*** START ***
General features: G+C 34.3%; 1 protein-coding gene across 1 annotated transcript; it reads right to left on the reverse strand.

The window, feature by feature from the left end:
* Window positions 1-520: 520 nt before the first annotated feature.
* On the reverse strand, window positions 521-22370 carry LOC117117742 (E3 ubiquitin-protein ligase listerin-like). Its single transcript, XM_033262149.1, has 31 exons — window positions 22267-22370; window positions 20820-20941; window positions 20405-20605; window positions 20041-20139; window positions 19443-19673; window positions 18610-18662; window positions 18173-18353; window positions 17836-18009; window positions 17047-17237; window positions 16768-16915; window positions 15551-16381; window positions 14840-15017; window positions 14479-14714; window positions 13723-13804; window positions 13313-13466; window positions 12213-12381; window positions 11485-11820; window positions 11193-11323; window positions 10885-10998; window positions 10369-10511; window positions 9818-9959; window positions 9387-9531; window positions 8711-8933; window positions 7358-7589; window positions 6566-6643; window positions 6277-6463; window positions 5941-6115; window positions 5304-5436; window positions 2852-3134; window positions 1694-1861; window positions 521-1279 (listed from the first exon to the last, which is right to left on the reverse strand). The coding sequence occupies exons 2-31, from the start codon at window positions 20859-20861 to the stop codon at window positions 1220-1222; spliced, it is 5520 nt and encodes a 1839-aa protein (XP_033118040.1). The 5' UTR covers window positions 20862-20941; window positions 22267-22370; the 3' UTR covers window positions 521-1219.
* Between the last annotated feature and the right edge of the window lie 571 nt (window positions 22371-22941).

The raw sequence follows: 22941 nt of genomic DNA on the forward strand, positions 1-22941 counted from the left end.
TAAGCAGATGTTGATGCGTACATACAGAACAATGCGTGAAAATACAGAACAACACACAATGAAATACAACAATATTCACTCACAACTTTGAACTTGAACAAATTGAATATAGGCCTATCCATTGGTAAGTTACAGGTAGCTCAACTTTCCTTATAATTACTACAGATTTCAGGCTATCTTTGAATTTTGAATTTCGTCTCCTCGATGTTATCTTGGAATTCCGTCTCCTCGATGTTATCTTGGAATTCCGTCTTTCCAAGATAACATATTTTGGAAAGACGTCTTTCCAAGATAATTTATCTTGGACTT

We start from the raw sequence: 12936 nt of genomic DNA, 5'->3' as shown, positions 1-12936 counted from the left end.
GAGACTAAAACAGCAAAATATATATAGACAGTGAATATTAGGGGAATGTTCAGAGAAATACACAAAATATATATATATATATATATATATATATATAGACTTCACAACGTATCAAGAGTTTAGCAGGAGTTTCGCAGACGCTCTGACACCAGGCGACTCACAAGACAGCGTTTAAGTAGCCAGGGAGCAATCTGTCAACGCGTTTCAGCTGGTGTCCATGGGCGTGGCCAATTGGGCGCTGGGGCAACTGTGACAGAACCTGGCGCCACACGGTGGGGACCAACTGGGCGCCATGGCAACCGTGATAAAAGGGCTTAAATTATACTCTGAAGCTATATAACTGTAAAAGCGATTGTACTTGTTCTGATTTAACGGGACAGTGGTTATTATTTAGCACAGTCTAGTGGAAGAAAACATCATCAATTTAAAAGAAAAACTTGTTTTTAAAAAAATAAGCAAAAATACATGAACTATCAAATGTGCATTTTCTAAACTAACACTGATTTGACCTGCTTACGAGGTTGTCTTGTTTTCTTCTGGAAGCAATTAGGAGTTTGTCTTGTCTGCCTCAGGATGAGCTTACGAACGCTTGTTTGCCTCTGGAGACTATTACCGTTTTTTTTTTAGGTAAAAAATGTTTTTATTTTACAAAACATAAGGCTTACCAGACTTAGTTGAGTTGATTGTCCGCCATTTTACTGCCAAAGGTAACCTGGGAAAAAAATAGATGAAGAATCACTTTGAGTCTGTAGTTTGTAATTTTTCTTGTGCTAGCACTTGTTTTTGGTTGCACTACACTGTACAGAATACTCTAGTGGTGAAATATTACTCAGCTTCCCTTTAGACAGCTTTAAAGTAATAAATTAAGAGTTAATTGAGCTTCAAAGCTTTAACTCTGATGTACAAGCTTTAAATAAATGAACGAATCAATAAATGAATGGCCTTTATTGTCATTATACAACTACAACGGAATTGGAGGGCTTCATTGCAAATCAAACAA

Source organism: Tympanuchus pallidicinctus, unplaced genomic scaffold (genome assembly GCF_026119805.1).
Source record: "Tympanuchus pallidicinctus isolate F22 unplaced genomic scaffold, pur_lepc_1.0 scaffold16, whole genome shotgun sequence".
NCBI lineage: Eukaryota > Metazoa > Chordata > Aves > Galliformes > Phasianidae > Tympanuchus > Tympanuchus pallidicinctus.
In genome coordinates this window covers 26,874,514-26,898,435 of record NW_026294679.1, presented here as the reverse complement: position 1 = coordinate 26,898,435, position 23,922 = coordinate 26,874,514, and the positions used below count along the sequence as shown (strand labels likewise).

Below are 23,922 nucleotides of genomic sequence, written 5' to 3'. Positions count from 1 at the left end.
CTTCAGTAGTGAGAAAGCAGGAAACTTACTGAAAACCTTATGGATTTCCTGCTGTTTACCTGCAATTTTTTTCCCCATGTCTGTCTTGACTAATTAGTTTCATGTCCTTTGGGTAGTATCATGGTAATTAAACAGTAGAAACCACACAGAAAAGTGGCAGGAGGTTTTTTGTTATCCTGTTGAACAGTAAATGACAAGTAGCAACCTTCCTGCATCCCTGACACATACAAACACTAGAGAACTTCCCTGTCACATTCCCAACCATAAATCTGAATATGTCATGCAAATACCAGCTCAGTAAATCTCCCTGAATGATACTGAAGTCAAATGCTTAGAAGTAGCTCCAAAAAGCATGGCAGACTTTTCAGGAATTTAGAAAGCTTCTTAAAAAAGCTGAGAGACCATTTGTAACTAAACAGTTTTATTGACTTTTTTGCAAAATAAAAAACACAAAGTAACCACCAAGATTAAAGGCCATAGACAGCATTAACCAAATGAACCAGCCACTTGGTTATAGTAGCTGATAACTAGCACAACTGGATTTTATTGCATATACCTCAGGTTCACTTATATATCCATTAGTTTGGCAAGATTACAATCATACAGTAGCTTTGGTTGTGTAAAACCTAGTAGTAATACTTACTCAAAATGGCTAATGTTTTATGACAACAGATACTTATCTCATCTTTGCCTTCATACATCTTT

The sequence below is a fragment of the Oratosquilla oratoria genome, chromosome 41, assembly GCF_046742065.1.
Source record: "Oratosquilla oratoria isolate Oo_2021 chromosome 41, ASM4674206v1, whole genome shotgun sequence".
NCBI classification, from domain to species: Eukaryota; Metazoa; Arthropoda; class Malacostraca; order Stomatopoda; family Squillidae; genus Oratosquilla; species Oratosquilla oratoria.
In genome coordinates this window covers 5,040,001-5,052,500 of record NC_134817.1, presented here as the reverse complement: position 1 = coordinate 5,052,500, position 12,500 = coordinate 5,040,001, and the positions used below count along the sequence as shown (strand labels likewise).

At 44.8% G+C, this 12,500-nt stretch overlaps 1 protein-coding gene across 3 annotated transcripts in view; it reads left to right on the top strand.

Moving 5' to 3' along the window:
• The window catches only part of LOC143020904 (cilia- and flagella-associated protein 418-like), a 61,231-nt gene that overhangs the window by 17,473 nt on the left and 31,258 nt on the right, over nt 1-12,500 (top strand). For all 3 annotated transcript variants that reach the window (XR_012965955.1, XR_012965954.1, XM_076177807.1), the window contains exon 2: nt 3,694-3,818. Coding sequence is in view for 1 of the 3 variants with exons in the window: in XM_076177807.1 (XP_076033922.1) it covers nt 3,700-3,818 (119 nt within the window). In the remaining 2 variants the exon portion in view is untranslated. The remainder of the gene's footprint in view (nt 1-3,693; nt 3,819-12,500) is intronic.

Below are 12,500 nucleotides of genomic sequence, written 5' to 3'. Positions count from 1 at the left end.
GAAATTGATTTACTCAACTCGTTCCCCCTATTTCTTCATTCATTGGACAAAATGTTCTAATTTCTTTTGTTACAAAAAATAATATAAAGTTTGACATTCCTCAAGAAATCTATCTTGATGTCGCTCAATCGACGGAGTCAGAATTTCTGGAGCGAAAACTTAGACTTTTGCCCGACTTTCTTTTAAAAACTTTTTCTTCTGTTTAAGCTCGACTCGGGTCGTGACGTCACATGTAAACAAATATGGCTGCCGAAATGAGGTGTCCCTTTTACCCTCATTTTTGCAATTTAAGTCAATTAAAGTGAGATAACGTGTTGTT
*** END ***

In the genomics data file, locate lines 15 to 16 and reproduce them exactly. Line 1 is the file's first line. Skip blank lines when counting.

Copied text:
CTTCAGTAGTGAGAAAGCAGGAAACTTACTGAAAACCTTATGGATTTCCTGCTGTTTACCTGCAATTTTTTTCCCCATGTCTGTCTTGACTAATTAGTTTCATGTCCTTTGGGTAGTATCATGGTAATTAAACAGTAGAAACCACACAGAAAAGTGGCAGGAGGTTTTTTGTTATCCTGTTGAACAGTAAATGACAAGTAGCAACCTTCCTGCATCCCTGACACATACAAACACTAGAGAACTTCCCTGTCACATTCCCAACCATAAATCTGAATATGTCATGCAAATACCAGCTCAGTAAATCTCCCTGAATGATACTGAAGTCAAATGCTTAGAAGTAGCTCCAAAAAGCATGGCAGACTTTTCAGGAATTTAGAAAGCTTCTTAAAAAAGCTGAGAGACCATTTGTAACTAAACAGTTTTATTGACTTTTTTGCAAAATAAAAAACACAAAGTAACCACCAAGATTAAAGGCCATAGACAGCATTAACCAAATGAACCAGCCACTTGGTTATAGTAGCTGATAACTAGCACAACTGGATTTTATTGCATATACCTCAGGTTCACTTATATATCCATTAGTTTGGCAAGATTACAATCATACAGTAGCTTTGGTTGTGTAAAACCTAGTAGTAATACTTACTCAAAATGGCTAATGTTTTATGACAACAGATACTTATCTCATCTTTGCCTTCATACATCTTT

The sequence below is a fragment of the Oratosquilla oratoria genome, chromosome 41, assembly GCF_046742065.1.